• Dislocated Workers
    Our nation's economy is dynamic and the need for postsecondary, lifelong learning is vital. In the last three years the Wisconsin Technical College System alone has served well over 10,000 dislocated workers. The loss of Carl Perkins funding would hamper emerging and evolving workforce education needs.

The Administration describes the Perkins program as ineffective and further claims that our postsecondary institutions provide no accountability for how the funds are used. The fact of the matter is accountability for postsecondary use of Perkins funds has always been strong in Wisconsin and the WTCS looks at these accountability requirements as an opportunity to demonstrate the vital role and also the impact career and technical education has in developing the workforce, growing our economy and improving the lives of our state's citizens. As examples,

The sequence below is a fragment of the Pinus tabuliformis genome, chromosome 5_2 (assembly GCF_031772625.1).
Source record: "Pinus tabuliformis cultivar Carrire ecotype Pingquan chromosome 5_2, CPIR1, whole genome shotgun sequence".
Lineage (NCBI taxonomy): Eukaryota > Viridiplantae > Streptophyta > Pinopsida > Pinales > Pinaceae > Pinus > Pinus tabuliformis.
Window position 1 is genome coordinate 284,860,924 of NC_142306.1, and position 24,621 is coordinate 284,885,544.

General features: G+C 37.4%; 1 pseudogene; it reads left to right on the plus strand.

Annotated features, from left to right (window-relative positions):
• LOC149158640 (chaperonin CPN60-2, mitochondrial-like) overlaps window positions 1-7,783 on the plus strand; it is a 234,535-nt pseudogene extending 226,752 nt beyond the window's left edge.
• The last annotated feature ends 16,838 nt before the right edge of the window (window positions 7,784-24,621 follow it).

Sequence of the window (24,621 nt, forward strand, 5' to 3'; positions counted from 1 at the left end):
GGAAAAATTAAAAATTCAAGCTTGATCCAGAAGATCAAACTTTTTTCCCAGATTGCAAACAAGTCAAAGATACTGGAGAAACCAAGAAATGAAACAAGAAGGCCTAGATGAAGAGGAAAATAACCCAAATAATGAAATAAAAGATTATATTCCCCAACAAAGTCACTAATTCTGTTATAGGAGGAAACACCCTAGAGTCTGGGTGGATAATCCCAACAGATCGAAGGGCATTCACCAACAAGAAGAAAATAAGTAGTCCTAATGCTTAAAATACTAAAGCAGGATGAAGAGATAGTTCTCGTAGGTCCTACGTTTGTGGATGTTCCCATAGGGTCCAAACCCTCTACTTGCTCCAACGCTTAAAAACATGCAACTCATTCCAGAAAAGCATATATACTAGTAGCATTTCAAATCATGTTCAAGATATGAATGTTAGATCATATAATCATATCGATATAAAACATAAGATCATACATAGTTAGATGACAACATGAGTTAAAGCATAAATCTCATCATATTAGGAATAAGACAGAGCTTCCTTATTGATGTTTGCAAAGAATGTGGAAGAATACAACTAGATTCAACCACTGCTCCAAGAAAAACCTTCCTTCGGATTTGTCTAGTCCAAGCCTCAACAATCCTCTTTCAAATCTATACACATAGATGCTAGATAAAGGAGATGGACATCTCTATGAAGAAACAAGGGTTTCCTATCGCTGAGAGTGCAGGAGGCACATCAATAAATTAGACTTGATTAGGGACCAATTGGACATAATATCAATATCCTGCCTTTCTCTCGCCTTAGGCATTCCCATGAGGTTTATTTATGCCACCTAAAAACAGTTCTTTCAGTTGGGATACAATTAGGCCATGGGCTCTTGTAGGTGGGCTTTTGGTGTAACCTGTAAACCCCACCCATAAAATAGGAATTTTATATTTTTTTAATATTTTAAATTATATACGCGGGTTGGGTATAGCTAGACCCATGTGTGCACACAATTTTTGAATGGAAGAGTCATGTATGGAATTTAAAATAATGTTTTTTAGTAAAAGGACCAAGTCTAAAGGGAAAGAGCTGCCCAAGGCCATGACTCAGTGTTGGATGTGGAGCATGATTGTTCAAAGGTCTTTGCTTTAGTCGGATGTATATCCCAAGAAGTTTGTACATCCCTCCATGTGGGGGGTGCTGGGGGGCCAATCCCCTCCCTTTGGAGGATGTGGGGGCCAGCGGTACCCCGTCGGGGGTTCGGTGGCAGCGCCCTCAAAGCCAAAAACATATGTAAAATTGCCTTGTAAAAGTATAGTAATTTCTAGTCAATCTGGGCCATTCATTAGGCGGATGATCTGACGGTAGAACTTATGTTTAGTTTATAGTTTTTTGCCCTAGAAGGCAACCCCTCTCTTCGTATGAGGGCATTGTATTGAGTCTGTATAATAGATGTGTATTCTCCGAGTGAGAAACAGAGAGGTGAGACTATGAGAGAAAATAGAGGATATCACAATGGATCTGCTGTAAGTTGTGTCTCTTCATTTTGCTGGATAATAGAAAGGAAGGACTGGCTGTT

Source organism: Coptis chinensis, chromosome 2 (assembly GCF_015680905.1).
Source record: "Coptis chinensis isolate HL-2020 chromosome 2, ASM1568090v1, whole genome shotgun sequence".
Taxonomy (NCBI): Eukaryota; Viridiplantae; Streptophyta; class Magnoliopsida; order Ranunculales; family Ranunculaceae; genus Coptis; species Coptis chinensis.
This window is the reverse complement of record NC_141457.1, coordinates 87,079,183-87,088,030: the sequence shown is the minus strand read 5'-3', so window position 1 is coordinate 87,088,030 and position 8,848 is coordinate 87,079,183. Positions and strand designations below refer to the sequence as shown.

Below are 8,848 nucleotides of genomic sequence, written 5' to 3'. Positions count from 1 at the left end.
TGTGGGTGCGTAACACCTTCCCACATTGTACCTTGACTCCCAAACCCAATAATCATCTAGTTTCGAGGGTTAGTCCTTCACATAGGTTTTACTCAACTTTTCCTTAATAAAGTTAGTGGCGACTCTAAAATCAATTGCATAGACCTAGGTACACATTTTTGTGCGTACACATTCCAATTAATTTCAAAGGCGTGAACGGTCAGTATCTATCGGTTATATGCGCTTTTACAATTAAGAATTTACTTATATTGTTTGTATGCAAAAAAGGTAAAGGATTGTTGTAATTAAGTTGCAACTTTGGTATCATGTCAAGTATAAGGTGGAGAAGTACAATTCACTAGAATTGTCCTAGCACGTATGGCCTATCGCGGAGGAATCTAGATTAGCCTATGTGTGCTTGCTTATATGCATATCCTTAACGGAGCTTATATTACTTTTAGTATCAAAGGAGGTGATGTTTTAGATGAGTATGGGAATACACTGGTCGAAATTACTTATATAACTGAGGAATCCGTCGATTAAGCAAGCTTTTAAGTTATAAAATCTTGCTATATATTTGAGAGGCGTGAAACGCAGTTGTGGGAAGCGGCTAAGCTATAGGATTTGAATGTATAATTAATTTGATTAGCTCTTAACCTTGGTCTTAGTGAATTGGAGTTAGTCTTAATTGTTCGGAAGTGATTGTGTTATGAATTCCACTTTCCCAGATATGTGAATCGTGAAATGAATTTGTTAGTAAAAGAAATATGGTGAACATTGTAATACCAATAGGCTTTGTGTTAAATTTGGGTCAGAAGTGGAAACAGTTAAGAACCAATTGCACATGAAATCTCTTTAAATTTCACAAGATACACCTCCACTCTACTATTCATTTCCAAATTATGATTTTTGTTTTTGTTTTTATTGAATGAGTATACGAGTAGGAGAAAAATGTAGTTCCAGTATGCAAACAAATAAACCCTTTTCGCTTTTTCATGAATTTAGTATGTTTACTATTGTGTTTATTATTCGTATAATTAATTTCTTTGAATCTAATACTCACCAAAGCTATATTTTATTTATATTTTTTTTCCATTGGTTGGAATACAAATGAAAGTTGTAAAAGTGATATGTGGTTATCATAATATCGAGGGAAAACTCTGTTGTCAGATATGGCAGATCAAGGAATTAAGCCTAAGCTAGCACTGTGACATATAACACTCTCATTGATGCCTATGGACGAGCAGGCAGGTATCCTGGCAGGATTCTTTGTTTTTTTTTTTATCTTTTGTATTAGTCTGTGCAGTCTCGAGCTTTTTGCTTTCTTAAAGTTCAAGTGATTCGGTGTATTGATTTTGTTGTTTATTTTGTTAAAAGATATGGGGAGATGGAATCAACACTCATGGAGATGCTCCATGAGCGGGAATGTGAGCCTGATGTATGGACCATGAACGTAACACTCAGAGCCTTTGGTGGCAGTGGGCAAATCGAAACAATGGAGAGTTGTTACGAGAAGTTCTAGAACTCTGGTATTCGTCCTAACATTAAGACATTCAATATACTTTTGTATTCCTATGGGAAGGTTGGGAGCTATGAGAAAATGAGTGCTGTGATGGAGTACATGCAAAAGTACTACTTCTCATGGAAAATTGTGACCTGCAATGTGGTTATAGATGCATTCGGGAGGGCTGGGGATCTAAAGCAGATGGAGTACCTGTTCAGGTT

• Accountability
    Workers who have achieved an associate degree from technical college occupational programs can expect to earn substantially more than those with a high school diploma and only slightly less than baccalaureate program graduates. Technical college graduates report wage increases averaging more than 10% each year in the five years following graduation.

    Wisconsin earned an incentive award for successful performance under Title I-B of the Workforce Investment Act, AEFL and Perkins in 2000-01. In addition, Perkins programs met or exceeded performance goals for student attainment of academic and occupational skills, job placement and retention, nontraditional enrollments and retention and graduation rates.